FOR IMMEDIATE RELEASE: May 25, 2011
SCHUMER: UNWARRANTED TARIFF COULD FORCE ORLEANS & MADISON COUNTY BUSINESSES TO SHUT THEIR DOORS, PUTTING DOZENS OUT OF WORK – URGES US CUSTOMS TO REVERSE DECISION IMPOSING STEEP TARIFFS ON WORN CLOTHING FROM CANADA
Today, U.S. Senator Charles E. Schumer wrote a letter to U.S. Customs and Border Protection (CBP) urging corrective action on behalf of two upstate New York rag manufacturing companies, Breutex LLC and Rick’s Rags, that are being hit with a 32% duty on imported worn clothing from Canada. The bulk worn clothing imports are being classified by CBP as wearable apparel, which carries a 32% tariff. Worn clothing imported in bulk normally enters the United States duty-free. In 2007, Schumer worked successfully with Customs to correct the same tariff misclassification problem. Recently, a 32% tariff has been put back in place by CBP despite the fact the companies continue to import worn clothing in bulk from Canada which they then process into rags for sale in the United States. Schumer wants Customs to correct the misclassification, as the duty threatens to drive both companies out of business and put Upstate New Yorkers out of work.
“It is simply unfair for CBP to slap a crushing 32% tariff on Breutex and Rick’s Rags imports out of the clear blue sky, especially after this battle has already been fought and won in favor of New York rag manufacturing companies," said Schumer. "For years both Breutex and Rick’s have employed Upstate New Yorkers by taking unusable worn clothing and making it into rags, fulfilling a unique service and acting as an economic engine in the region. This unwarranted tariff classification decision could shut the entire operation down, as every penny extra they must pay on raw materials drastically eats into their profitability and threatens to drive them to lay off workers or go out of business.”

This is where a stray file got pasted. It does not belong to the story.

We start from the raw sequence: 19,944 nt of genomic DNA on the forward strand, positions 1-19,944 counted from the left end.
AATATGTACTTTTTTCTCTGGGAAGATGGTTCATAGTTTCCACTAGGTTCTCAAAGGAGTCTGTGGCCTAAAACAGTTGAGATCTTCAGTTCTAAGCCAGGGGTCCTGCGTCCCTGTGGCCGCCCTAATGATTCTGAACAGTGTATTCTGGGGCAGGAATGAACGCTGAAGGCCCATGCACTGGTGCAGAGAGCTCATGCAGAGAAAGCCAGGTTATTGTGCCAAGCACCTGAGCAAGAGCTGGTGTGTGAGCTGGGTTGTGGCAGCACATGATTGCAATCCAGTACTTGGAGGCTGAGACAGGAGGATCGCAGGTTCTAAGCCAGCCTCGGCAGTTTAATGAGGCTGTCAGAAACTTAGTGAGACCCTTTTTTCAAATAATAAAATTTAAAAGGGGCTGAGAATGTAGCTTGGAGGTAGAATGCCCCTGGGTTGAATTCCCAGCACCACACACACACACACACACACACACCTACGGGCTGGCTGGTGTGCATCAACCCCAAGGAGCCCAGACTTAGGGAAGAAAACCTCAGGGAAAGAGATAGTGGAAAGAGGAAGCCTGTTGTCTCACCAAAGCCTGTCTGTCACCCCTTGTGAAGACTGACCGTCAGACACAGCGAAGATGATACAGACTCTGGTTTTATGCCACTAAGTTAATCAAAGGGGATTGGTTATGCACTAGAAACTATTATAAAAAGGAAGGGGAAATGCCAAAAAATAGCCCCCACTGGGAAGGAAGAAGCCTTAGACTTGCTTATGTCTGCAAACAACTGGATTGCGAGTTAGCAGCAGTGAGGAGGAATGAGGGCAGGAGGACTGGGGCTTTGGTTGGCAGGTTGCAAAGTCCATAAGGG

Breutex and Rick’s Rags buy worn clothing in bulk from Canada, and recycle, cut and process the worn clothing into wiping rags, towels, and cloths for various industrial sectors like furniture refinishing, automotive detailing, industrial cleaning, hotels & restaurants, and more. U.S. Customs and Border Protection recently reclassified these materials under a catch-all apparel category (6110.30.3059) which carries 32 percent rate of duty. The additional, unanticipated duty costs for raw materials threaten the economic viability of these small businesses, and Schumer urged CBP to immediately correct this misclassification, to ensure that Breutex and Rick’s are not force to lay off workers or go out of business.
Breutex LLC, employs between 8 to 15 employees at their Medina rag manufacturing and cutting facility. Breutex purchases their raw material from Weisman Exports in Canada, the costs of which have increased by 32% due to this unjustified tariff. Schumer states that every extra penny that Breutex must pay on raw materials drastically minimizes their profitability and threatens to drive them to lay off workers or go out of business.
Established in 1984, Rick’s Rags in Canastota produces over 30 different grades of cleaning rags for industrial and residential use. The company has 16 full time employees. A large part of the company’s bulk raw material comes from recycling several tons of waste material that would otherwise be landfilled. Rick’s Rags has seen a great deal of growth in recent years, but the recently imposed 32% import duty is eating into their profits. Rick’s Rags also uses Weisman Exports in Canada as their supplier, and joins Breutex in pursuing the removal of this unjustified tariff.
Schumer also notes that while Breutex’s and Rick’s rag materials imports are now subject to a 32% duty, their Canadian competitors have free access to the U.S. market because there is no U.S. duty on imported cut and finished rags from Canada. This means that Breutex’s and Rick’s Canadian competitors can sell their rags in the U.S. without a duty, but these U.S. companies are being charged 32% to import raw materials from Canada.
A copy of Senator Schumer’s letter to Commissioner Alan Bersin appears below:
The Honorable Alan Bersin